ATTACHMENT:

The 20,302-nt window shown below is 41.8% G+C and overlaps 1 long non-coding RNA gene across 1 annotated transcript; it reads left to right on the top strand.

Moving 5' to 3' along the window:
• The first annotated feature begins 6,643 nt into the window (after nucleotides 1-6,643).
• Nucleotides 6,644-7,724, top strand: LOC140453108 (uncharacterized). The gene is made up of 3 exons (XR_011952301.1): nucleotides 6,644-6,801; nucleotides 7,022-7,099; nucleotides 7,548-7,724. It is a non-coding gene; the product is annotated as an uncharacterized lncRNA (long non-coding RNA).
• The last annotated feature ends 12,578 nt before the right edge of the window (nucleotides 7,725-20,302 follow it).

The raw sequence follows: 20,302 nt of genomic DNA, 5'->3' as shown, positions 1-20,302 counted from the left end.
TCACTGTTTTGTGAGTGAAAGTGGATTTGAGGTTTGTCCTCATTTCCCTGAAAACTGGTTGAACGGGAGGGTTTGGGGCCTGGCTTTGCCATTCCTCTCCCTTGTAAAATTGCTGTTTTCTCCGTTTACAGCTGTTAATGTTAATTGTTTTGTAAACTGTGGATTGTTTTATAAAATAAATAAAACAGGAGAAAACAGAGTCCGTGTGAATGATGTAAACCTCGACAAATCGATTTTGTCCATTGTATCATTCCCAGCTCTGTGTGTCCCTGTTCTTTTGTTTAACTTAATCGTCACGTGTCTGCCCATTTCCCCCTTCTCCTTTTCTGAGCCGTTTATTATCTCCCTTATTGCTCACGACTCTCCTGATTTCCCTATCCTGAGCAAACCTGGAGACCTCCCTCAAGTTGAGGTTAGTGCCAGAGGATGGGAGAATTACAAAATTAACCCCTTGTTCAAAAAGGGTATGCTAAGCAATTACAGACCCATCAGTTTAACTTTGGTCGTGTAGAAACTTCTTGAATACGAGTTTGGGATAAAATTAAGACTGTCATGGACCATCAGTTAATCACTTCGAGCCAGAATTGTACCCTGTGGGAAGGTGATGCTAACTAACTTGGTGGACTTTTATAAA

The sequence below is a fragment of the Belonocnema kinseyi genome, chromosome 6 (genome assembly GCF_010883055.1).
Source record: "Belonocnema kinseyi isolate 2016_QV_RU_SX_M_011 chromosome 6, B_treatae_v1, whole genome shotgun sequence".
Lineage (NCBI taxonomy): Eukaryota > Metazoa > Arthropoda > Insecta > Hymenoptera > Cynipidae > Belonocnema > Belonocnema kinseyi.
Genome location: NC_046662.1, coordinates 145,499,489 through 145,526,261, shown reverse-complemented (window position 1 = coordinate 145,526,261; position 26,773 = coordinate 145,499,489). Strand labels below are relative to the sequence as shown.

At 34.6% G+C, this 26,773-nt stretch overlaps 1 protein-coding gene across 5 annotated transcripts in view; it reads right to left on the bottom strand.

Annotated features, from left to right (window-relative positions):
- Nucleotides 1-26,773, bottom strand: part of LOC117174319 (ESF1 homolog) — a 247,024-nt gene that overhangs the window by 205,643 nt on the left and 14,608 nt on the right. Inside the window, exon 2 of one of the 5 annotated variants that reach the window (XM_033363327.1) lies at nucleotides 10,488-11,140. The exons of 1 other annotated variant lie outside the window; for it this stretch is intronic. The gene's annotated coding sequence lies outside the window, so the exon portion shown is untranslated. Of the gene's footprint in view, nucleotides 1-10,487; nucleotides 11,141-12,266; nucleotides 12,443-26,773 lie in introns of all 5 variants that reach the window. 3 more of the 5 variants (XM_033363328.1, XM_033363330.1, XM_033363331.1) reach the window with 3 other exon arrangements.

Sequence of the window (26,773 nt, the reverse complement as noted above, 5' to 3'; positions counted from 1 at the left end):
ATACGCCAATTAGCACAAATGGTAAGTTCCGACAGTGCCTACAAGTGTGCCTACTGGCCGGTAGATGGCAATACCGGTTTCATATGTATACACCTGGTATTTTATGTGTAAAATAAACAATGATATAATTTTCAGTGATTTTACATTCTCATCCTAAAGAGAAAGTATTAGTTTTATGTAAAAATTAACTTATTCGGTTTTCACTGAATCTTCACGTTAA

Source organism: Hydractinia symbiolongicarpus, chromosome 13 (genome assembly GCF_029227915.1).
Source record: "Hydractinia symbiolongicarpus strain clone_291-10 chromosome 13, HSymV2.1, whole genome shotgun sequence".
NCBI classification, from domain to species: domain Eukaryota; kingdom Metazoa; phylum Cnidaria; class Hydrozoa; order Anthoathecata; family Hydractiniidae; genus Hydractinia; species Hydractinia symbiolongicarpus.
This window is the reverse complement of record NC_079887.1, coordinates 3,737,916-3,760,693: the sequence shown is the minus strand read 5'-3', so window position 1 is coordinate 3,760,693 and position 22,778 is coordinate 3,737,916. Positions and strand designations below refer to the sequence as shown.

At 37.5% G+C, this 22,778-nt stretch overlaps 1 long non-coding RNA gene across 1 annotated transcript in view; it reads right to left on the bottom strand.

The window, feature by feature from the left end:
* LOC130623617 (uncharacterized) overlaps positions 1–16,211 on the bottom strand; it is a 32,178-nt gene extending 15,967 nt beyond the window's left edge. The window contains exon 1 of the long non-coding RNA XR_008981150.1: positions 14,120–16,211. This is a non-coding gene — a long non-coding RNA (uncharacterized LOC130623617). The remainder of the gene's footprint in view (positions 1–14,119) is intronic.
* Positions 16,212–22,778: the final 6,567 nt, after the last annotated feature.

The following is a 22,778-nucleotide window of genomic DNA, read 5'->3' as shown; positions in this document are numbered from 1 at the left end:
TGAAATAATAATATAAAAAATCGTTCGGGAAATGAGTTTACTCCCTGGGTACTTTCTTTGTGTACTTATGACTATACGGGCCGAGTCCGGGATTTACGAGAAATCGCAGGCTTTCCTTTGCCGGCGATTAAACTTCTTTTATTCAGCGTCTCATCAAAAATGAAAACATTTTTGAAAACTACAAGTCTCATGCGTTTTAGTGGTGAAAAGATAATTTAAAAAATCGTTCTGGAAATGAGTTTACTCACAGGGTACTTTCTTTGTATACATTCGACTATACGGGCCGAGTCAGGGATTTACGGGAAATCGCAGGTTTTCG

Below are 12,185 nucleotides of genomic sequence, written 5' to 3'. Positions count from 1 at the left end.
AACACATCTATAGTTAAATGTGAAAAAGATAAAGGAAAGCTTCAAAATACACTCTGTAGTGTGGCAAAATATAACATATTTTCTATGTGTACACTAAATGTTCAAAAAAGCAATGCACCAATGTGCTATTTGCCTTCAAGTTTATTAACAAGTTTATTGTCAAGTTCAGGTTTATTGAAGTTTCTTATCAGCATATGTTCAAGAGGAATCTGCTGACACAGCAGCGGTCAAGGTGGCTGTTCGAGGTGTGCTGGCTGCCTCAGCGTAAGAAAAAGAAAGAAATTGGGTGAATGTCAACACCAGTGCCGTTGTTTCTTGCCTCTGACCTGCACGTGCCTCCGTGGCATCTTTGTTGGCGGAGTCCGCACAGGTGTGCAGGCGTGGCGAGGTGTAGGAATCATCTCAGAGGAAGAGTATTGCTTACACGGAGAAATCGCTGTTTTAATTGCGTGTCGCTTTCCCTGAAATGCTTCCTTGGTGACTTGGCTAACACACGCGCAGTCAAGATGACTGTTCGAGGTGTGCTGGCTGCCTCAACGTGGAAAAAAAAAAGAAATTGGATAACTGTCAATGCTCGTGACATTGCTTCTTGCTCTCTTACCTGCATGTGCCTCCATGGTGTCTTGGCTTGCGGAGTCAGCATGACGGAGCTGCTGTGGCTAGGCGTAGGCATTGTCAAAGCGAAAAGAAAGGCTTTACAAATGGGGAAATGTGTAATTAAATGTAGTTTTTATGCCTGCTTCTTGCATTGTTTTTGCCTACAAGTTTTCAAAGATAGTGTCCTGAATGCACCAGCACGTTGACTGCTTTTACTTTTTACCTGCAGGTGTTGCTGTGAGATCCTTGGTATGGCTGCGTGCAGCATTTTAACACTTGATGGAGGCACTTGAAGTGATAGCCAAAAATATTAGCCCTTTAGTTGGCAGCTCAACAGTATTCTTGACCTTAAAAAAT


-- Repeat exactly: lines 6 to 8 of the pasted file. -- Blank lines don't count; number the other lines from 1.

The raw sequence follows: 20,302 nt of genomic DNA, 5'->3' as shown, positions 1-20,302 counted from the left end.
TCACTGTTTTGTGAGTGAAAGTGGATTTGAGGTTTGTCCTCATTTCCCTGAAAACTGGTTGAACGGGAGGGTTTGGGGCCTGGCTTTGCCATTCCTCTCCCTTGTAAAATTGCTGTTTTCTCCGTTTACAGCTGTTAATGTTAATTGTTTTGTAAACTGTGGATTGTTTTATAAAATAAATAAAACAGGAGAAAACAGAGTCCGTGTGAATGATGTAAACCTCGACAAATCGATTTTGTCCATTGTATCATTCCCAGCTCTGTGTGTCCCTGTTCTTTTGTTTAACTTAATCGTCACGTGTCTGCCCATTTCCCCCTTCTCCTTTTCTGAGCCGTTTATTATCTCCCTTATTGCTCACGACTCTCCTGATTTCCCTATCCTGAGCAAACCTGGAGACCTCCCTCAAGTTGAGGTTAGTGCCAGAGGATGGGAGAATTACAAAATTAACCCCTTGTTCAAAAAGGGTATGCTAAGCAATTACAGACCCATCAGTTTAACTTTGGTCGTGTAGAAACTTCTTGAATACGAGTTTGGGATAAAATTAAGACTGTCATGGACCATCAGTTAATCACTTCGAGCCAGAATTGTACCCTGTGGGAAGGTGATGCTAACTAACTTGGTGGACTTTTATAAA

The sequence below is a fragment of the Belonocnema kinseyi genome, chromosome 6 (genome assembly GCF_010883055.1).